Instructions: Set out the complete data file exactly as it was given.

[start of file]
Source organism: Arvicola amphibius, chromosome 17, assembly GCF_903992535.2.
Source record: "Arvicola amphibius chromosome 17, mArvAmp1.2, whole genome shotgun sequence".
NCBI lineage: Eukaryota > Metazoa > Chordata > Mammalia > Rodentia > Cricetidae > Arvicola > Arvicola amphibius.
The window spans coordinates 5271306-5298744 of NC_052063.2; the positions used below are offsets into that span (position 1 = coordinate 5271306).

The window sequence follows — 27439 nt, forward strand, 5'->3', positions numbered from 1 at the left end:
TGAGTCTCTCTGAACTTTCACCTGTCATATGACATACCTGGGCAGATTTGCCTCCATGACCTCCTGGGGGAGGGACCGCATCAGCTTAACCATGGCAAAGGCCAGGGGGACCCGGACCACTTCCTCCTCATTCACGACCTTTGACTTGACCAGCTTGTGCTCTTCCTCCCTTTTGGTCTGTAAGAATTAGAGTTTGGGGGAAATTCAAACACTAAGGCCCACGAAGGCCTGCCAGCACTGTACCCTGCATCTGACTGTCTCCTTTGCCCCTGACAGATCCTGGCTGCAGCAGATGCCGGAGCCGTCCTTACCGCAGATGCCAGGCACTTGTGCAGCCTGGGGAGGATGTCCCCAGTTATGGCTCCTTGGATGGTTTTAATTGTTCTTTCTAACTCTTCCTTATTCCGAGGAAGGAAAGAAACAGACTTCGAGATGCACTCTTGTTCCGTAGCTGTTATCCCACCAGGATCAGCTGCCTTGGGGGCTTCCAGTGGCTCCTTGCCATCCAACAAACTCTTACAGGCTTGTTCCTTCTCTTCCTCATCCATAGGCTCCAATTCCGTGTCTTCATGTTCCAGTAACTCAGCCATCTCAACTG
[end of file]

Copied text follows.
Source organism: Arvicola amphibius, chromosome 17, assembly GCF_903992535.2.
Source record: "Arvicola amphibius chromosome 17, mArvAmp1.2, whole genome shotgun sequence".
NCBI lineage: Eukaryota > Metazoa > Chordata > Mammalia > Rodentia > Cricetidae > Arvicola > Arvicola amphibius.
The window spans coordinates 5271306-5298744 of NC_052063.2; the positions used below are offsets into that span (position 1 = coordinate 5271306).

The window sequence follows — 27439 nt, forward strand, 5'->3', positions numbered from 1 at the left end:
TGAGTCTCTCTGAACTTTCACCTGTCATATGACATACCTGGGCAGATTTGCCTCCATGACCTCCTGGGGGAGGGACCGCATCAGCTTAACCATGGCAAAGGCCAGGGGGACCCGGACCACTTCCTCCTCATTCACGACCTTTGACTTGACCAGCTTGTGCTCTTCCTCCCTTTTGGTCTGTAAGAATTAGAGTTTGGGGGAAATTCAAACACTAAGGCCCACGAAGGCCTGCCAGCACTGTACCCTGCATCTGACTGTCTCCTTTGCCCCTGACAGATCCTGGCTGCAGCAGATGCCGGAGCCGTCCTTACCGCAGATGCCAGGCACTTGTGCAGCCTGGGGAGGATGTCCCCAGTTATGGCTCCTTGGATGGTTTTAATTGTTCTTTCTAACTCTTCCTTATTCCGAGGAAGGAAAGAAACAGACTTCGAGATGCACTCTTGTTCCGTAGCTGTTATCCCACCAGGATCAGCTGCCTTGGGGGCTTCCAGTGGCTCCTTGCCATCCAACAAACTCTTACAGGCTTGTTCCTTCTCTTCCTCATCCATAGGCTCCAATTCCGTGTCTTCATGTTCCAGTAACTCAGCCATCTCAACTG